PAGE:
A selection of my writings on craft and the writing life:

“Words Creating Space: Three-Dimensionality in Prose,” December 2017 AWP Writer’s Chronicle. A craft essay inspired by John Berger and Frederick Reiken and touching on writing by Jo Ann Beard, Marguerite Duras, Sheila Heti, Sarah Manguso, Jenny Offill, and Bruno Schulz, as well as dance by Ohad Nahrin.

Excerpt: I was introduced to [Raymond Carver’s] “Errand” in a lecture by my graduate school mentor, the novelist Frederick Reiken. Being a Rick Reiken lecture,1 the talk also dipped into quantum wave theory and Schroedinger’s cat. And it ended with an allusion to an essay by the novelist and art critic John Berger, an essay titled “Lost Off Cape Wrath.” I don’t remember what Rick quoted from Berger’s baffling essay, but I remember Rick pointing at the window behind the lectern, shaking his baseball-capped head at the inability of us struggling scribes to access his electrified brain, and saying “Fiction is not what’s out there.” I felt my mind grasp at truth, and just as quickly felt truth slip through my cognitive fingers. I have since come to believe that Rick’s imploring recapitulation of Berger—“fiction is not what’s out there”—applies not just to fiction, but to any writing, fiction or nonfiction or some ambiguous place between, that draws the reader inside its own independent, vivid reality.

How does this spaciousness happen? I want to make three foundational hypotheses. 


What Do We Really Mean by ‘Women’s Fiction’?: A recommended reading list of six articles, for LitHub

Excerpt: I wrote my novel in a writing group with two forty-something men, faintly guilty that these men’s wives, also writers, were watching the kids instead of joining our meetings (and trying unsuccessfully to persuade the wives that we could pool money for group childcare so they could join us). Writing a novel with two men as first respondents had an upside, though: It never occurred to me to wonder whether I was writing literary fiction, or “women’s fiction.” After all, two cis male dudes were into it. And then the novel sold. And shortly after the publication date was set, I saw it on lists of forthcoming books created by enthusiastic and kindly, well-meaning book bloggers—labeled as “women’s fiction.”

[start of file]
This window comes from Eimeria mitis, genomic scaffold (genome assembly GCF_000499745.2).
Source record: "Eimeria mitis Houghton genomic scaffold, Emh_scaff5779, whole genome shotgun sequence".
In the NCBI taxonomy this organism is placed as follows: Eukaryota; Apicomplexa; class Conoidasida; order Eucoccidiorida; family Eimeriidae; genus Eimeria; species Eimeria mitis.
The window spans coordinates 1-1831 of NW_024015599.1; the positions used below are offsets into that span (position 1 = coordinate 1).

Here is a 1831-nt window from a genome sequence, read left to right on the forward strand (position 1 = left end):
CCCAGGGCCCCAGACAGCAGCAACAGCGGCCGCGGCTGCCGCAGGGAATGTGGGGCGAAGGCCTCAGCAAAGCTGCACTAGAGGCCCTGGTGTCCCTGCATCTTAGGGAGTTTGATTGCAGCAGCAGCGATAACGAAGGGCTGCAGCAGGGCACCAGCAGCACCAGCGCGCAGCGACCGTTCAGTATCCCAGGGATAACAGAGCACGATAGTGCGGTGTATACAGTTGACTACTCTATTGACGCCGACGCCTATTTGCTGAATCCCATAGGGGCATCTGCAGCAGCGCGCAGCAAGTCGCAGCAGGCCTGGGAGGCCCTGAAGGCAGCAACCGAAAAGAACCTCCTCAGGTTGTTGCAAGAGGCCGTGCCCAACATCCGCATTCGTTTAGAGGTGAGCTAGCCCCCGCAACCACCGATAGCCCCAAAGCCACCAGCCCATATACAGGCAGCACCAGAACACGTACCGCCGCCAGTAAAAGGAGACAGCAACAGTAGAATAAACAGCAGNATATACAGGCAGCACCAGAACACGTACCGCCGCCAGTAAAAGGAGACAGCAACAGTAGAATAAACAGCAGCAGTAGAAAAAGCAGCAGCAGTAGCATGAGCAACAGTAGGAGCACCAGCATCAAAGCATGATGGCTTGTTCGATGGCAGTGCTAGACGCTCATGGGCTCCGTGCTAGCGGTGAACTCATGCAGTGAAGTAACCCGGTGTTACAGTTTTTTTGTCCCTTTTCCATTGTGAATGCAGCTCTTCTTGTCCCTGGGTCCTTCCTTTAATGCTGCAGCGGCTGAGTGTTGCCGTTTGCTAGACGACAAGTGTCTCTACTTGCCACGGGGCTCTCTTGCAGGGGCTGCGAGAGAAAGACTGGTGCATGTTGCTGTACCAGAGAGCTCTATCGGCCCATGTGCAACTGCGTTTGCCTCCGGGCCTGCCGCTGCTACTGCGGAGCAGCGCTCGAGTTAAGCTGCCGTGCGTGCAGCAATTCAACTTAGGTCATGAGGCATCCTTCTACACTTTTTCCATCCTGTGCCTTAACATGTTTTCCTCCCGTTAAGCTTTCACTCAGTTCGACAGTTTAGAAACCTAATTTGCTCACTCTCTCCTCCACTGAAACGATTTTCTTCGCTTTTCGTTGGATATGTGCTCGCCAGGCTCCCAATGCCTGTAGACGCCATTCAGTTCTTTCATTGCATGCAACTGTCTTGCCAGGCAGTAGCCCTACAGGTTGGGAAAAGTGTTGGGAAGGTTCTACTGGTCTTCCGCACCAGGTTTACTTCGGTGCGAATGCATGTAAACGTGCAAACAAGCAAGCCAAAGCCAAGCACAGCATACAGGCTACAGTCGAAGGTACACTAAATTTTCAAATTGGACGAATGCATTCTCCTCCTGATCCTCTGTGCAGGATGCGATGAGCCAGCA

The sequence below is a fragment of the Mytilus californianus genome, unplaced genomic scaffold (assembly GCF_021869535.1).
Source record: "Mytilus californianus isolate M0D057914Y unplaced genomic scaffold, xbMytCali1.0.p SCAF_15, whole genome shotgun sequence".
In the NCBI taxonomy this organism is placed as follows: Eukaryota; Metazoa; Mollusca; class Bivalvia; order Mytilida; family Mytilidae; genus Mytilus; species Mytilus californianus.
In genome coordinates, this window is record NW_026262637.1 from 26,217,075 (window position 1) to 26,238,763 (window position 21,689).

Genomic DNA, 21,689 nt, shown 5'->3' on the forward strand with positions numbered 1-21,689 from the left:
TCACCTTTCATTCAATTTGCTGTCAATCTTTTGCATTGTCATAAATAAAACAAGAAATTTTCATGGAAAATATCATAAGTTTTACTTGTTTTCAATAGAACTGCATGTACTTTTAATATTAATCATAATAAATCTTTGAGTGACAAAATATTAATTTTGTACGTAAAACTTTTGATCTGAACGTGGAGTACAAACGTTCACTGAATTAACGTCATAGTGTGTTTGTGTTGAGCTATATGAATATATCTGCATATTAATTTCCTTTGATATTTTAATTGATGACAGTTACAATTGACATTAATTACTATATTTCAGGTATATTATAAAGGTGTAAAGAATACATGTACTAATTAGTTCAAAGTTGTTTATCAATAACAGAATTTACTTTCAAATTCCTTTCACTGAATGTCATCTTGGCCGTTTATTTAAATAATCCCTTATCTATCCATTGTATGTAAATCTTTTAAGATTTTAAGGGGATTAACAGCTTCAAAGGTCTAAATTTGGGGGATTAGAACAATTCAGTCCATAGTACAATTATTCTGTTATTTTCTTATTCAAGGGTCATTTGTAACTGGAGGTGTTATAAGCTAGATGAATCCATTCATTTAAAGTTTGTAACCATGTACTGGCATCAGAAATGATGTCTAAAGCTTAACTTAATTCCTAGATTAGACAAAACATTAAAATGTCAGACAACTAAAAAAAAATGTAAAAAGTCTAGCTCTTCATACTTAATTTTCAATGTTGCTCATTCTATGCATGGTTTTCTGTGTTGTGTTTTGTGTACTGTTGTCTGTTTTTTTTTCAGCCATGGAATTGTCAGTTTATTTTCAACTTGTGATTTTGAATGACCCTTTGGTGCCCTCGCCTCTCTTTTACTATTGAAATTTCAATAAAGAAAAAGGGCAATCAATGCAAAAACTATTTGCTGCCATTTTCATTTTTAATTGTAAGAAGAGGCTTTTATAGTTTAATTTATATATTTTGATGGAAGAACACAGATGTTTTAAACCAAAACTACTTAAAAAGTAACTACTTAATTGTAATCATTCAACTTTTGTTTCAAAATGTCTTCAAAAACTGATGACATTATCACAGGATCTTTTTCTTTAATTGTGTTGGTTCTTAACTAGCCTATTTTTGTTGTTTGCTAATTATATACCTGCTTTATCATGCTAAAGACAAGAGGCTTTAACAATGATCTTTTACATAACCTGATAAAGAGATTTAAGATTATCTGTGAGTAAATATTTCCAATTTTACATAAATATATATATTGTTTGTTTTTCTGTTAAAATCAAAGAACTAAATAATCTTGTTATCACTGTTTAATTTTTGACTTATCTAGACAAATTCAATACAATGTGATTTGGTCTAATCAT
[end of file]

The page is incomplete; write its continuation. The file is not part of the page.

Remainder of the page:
The rationale for this label was simple: the novel concerns family life and is narrated by a female main character. That rationale was also rife with assumptions: That books about family life aren’t for men and women both; that men don’t want to, or shouldn’t want to, read books narrated by a woman describing motherhood. And of course the label “women’s fiction” itself comes loaded with its own complicated assumption: that “women’s fiction” isn’t literary fiction.

Oh, God, that’s right, I thought with dread when the label cropped up. Gender is still a charged and inescapable factor in the publishing experience.

Fortunately, I had some preparation—even, as it were, a personal primer. [. . .] Whatever name we write under, whatever our identities public or private, my hope in offering this limited list is that we may all find our hard-earned way to freedom in our work.


Gesture Writing, a “Draft” column in the New York Times

Excerpt: Five years ago, I walked into a third-floor art studio on the campus of the University of California, Berkeley, climbed atop a wooden stage covered in stained padding and dropped my ratty yellow bathrobe. A panel of strangers asked me to pose, and then to freeze. I had never modeled for artists, and had no idea how I would feel standing naked as people I had just met stared at me. The idea held some bohemian appeal, but more urgently, I needed to supplement my income as a freelance writer while I worked on a novel.

I made the cut, and became a member of the Bay Area Models Guild. I had hoped this gig might earn me grocery money. I soon grew to love the freedom and strange relinquishment of status that comes from offering your nude presence to artists. What surprised me the most, though, was how profoundly it changed my writing life.


Go On and Hate Me: The Remarkable Handling of Pity in Jean Rhys’s Voyage in the Dark

Excerpt: My violent objection to the notion of “unlikeable characters” began in fall 1996, in a UC Santa Barbara literature seminar. I was 20 years old and on the edge of a near-suicidal breakdown, having thrown myself for a full year at Eric, my elusive not-quite-boyfriend, while also fighting repressed childhood memories of my father’s sudden death. The professor for “Readings in the Novel” was an avuncular, brandy-voiced novelist from the Caribbean–what a lovely, safe escape from my obsessions this class would be. Then, on the second day of class, in walked Eric. Painful honesty compels me to report that I hoped this marked a fateful new chapter for us, and I adjusted the strap of my tank top to reveal more shoulder.

Fortunately, Eric was a lazy, mostly absent student. Did he show up the day we discussed Jean Rhys’s Voyage in the Dark? I feel like he did, but back in those days I lived with an illicitly thrilling and demented sensation that Eric was always with me, so it’s hard to remember.

What I remember best is the other students’ reaction to Voyage in the Dark’s narrator, Anna Morgan, a stand-in for Jean Rhys’s younger self, and a girl who, ahem, throws herself shamelessly at her lover and longs to die, while fighting repressed childhood memories of her father’s sudden death. “She’s pathetic,” the other students said. “She’s just a victim.” “There’s nothing you can like about her. She just seems like a waste of time.”

They weren’t just talking about Anna. They were talking about me.